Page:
(AH mahn deen) A French term for a dish garnished with almonds.  But, out west?  Heck yeah.

Last weekend, when the pickings in the pantry looked bleak, I asked the husband if we could take a little ride down the road because I had a craving for trout.   Actually, to be even more specific, I craved a smoked trout taco.  Rainbow Trout are plentiful in Colorado and once upon a time, when the Arkansas river was a block from our house, the husband would bring this trout-loving girl lots of them.

Does it seem rather unusual to you that smoked trout is being served at a barbecue joint?  It is probably unique to Colorado.

At any rate, after I devoured my trout taco which was more like a burrito than a taco, the hubby said, “Let’s take the back way home.’  I was game because the pooch looked content in her crate on the back seat and I knew the scenery would be lovely.

She is really liking her crate and feels secure in it.

The Sawatch Mountain range stretches towards Utah.  This was a hazy day and the sky wasn’t as blue as normal but it is still a pretty shot.   This is the time of day where shadows creep through the different elevations making them more distinct.

The road is precarious in parts but this is a short smooth stretch.  That ominous cloud up above was one of many that brought several inches of snow with it later that evening.

At an elevation of 9,494 feel and just below tree line, Cripple Creek’s high valley is our county seat.  It is here that we come when summoned to jury duty and it is here that my daughters would have gone to high school if I had not home-schooled them.  The old underground gold mines are now exhausted but open pit mining is still active in these parts.  It once was one of Colorado’s many ghost towns but in 1991 Colorado legalized gambling and now it is a casino town.

My one RED picture for May’s Project Spectrum.

We passed many dear on the roadside on the last stretch home for early evening is when they like to feed.  Vehicle drivers signal each other by flashing their lights so that we can be extra careful.  All in all, it was a pleasant little outing with my very accommodating husband and my Westie.

But back to the AMANDINE.  What does that have to do with this post?  Well, my smoked trout taco left a lingering taste for more trout and the next day I bought some at the grocery store to make my all-time FAVORITE, Classic Trout Amandine.

This was more than delicious and just as good the next morning when I had trout for breakfast.  I believe I could live on Trout Amandine forever;  my mouth is salivating even writing about it.  In fact, I think there is a good possibility that I will be buying the husband a Colorado fishing license for Father’s Day.   And , I will locate all his fly-fishing equipment and have it accessible so he won’t use locating it as an excuse.  My daughter wants him to teach her how to fly fish so maybe this will be additional motivation.  I think one dip in the water in his waders just might get him hooked again.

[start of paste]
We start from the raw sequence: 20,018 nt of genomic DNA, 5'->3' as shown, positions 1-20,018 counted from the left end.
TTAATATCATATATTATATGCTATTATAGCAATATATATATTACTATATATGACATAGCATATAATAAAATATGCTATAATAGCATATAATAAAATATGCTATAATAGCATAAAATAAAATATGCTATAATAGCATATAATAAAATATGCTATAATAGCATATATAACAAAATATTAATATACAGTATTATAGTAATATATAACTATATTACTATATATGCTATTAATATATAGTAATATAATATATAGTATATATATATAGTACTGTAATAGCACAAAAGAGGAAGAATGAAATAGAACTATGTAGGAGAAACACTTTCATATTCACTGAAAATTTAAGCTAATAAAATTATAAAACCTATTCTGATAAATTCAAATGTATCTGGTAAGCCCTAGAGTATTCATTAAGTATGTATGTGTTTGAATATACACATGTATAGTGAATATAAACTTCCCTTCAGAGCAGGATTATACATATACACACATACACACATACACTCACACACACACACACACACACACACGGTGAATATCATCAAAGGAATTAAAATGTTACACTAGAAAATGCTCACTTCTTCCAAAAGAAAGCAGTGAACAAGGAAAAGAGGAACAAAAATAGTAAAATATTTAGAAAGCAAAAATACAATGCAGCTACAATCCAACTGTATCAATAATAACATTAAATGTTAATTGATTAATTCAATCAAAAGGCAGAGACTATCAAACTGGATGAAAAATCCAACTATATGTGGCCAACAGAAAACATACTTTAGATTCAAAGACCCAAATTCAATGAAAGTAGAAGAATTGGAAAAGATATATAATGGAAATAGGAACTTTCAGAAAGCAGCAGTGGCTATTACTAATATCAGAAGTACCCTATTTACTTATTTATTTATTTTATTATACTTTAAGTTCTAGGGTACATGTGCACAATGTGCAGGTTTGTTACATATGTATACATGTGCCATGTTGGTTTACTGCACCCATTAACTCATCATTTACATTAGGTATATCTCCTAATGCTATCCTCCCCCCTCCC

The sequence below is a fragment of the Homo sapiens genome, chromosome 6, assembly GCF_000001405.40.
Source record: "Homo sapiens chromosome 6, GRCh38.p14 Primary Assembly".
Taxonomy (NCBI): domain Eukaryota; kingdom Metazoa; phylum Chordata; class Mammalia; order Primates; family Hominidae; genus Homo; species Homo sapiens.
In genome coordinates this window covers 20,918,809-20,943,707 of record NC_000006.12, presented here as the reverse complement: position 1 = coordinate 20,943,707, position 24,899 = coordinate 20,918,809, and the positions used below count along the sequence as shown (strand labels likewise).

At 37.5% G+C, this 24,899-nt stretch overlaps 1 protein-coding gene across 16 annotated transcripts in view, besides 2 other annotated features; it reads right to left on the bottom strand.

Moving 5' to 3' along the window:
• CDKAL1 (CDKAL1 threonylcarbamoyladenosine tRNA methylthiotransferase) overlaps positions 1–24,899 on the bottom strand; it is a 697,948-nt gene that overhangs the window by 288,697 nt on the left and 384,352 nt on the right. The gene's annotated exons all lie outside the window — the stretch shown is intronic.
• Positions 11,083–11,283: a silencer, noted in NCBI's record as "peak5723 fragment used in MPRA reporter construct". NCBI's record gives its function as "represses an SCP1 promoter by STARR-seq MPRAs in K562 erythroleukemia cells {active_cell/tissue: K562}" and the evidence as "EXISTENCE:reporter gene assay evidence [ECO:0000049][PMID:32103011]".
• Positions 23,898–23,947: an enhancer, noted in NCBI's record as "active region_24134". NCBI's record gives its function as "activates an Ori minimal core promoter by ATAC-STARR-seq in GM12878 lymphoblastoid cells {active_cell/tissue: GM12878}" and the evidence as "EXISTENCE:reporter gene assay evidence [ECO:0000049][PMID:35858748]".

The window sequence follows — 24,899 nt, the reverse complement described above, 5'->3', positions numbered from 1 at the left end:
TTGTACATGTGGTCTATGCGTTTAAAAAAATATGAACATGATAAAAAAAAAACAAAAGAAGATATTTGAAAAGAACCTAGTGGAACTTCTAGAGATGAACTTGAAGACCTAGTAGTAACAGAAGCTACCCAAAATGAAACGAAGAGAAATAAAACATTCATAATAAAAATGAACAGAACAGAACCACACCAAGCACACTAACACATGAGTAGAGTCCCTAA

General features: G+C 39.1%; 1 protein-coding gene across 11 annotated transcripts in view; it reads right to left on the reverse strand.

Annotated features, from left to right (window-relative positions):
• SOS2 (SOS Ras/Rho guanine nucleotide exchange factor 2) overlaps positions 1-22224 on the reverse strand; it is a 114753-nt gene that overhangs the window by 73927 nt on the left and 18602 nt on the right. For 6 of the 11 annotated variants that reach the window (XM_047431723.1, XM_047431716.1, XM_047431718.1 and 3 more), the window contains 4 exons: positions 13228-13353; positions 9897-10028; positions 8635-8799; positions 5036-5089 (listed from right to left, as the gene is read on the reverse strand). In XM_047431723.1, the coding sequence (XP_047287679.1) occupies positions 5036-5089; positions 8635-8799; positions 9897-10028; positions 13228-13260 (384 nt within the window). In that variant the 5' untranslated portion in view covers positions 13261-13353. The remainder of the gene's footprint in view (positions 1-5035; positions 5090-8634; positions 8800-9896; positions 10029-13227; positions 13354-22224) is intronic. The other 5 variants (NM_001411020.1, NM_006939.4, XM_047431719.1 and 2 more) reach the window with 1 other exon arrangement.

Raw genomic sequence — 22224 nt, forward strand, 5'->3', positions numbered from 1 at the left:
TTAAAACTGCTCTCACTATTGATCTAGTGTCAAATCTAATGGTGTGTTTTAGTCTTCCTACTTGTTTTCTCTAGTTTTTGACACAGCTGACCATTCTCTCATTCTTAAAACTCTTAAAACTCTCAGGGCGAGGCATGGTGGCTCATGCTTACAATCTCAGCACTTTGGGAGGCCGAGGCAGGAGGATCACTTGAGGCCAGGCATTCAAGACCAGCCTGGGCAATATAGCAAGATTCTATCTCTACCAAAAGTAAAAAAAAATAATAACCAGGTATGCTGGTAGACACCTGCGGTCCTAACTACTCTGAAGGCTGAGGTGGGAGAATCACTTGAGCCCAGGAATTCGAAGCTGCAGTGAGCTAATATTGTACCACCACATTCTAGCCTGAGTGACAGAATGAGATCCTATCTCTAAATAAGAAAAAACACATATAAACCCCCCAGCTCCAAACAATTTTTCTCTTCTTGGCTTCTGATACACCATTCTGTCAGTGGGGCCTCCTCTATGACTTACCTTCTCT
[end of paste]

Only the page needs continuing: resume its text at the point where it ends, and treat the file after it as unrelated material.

Classic Trout Amandine

  • 2 cups milk
  • 2 tsp. salt, divided
  • 2 dashes hot sauce
  • 6 trout fillets
  • 3/4 c. all-purpose flour
  • 1/2 tsp. pepper
  • 1-1/4 cups butter, divided
  • 1 T. olive oil
  • 1/2 cup sliced almonds
  • 2 T. lemon juice
  • 2 tsp. Worcestershire sauce
  • 1/4 cup chopped fresh parsley
Combine milk, 1 teaspoon salt, and hot sauce in a 13×9 baking dish; add fillets, turning to coat.  Cover and chill 2 hours.  Drain, discarding marinade.  combine flour and pepper in a a shallow dish.
Melt 1/4 cup butter in a large skillet over medium heat;  add oil.  Dredge fillets in flour mixture; add to skillet, and cook 2 to 3 minutes on each side or until golden, in batches if necessary.  Remove to a serving platter;  keep warm.
Combine remaining 1 cup butter and almonds in a saucepan;  cook over medium heat until lightly browned.  Add lemon juice, Worcestershire sauce, and remaining 1 teaspoon salt;  cook 2 minutes.  Remove from heat; stir in parsley.  Pour over fillets, and serve immediately.
YIELD:  6 servings  (I usually cook only 2 trout and just decrease the ingredients)



6 Comments on “Amandine

  1. Gorgeous scenery and your pup is so cute!

    Completely off topic, but today I finally finished a pair of toe-ups; my first completed pair! (Only been on the needles since Jan 08 lol)

  2. Yummy. Thanks for the recipe. I love smoked trout too but not easily available here.

  3. That crate is going to be yours and Kenzie’s best friend in the future. Emma has a big crate too. It’s her special spot, where only she can go, it makes her relax and calm down… crates are the best thing since smoked trout (which is pretty awesome !) Love your posts .

  4. I think it’s awesome that a BBQ place has smoked fish (and why not, since they have the equipment?) – my husband is a vegetarian other than for fish, so BBQ restaurants are usually the only kind of restaurant he can’t find something to eat at. Even steak houses usually have fish.

    The recipe sounds good – thanks!

  5. The recipe sounds delish. We have started eating more fish. Do you think it would be as good substituting talipia for the trout?

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